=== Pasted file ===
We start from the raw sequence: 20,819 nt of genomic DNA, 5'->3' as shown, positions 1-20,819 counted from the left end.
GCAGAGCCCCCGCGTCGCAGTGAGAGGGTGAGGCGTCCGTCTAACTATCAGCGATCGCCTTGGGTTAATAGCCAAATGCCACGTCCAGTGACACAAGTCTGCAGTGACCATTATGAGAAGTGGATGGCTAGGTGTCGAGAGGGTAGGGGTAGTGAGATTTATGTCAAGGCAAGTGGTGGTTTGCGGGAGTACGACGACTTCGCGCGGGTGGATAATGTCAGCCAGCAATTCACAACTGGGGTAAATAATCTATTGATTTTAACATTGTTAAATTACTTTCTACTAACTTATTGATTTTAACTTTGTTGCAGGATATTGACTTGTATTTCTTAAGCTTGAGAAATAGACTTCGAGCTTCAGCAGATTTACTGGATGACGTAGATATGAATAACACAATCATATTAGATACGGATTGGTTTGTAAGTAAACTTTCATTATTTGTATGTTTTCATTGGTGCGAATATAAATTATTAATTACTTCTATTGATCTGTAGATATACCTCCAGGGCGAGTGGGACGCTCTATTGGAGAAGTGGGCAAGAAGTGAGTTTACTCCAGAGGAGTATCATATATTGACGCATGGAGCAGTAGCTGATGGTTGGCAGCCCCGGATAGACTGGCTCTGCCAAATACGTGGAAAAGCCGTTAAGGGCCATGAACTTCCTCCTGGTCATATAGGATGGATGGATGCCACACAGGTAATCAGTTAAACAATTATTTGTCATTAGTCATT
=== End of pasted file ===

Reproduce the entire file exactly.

We start from the raw sequence: 20,819 nt of genomic DNA, 5'->3' as shown, positions 1-20,819 counted from the left end.
GCAGAGCCCCCGCGTCGCAGTGAGAGGGTGAGGCGTCCGTCTAACTATCAGCGATCGCCTTGGGTTAATAGCCAAATGCCACGTCCAGTGACACAAGTCTGCAGTGACCATTATGAGAAGTGGATGGCTAGGTGTCGAGAGGGTAGGGGTAGTGAGATTTATGTCAAGGCAAGTGGTGGTTTGCGGGAGTACGACGACTTCGCGCGGGTGGATAATGTCAGCCAGCAATTCACAACTGGGGTAAATAATCTATTGATTTTAACATTGTTAAATTACTTTCTACTAACTTATTGATTTTAACTTTGTTGCAGGATATTGACTTGTATTTCTTAAGCTTGAGAAATAGACTTCGAGCTTCAGCAGATTTACTGGATGACGTAGATATGAATAACACAATCATATTAGATACGGATTGGTTTGTAAGTAAACTTTCATTATTTGTATGTTTTCATTGGTGCGAATATAAATTATTAATTACTTCTATTGATCTGTAGATATACCTCCAGGGCGAGTGGGACGCTCTATTGGAGAAGTGGGCAAGAAGTGAGTTTACTCCAGAGGAGTATCATATATTGACGCATGGAGCAGTAGCTGATGGTTGGCAGCCCCGGATAGACTGGCTCTGCCAAATACGTGGAAAAGCCGTTAAGGGCCATGAACTTCCTCCTGGTCATATAGGATGGATGGATGCCACACAGGTAATCAGTTAAACAATTATTTGTCATTAGTCATT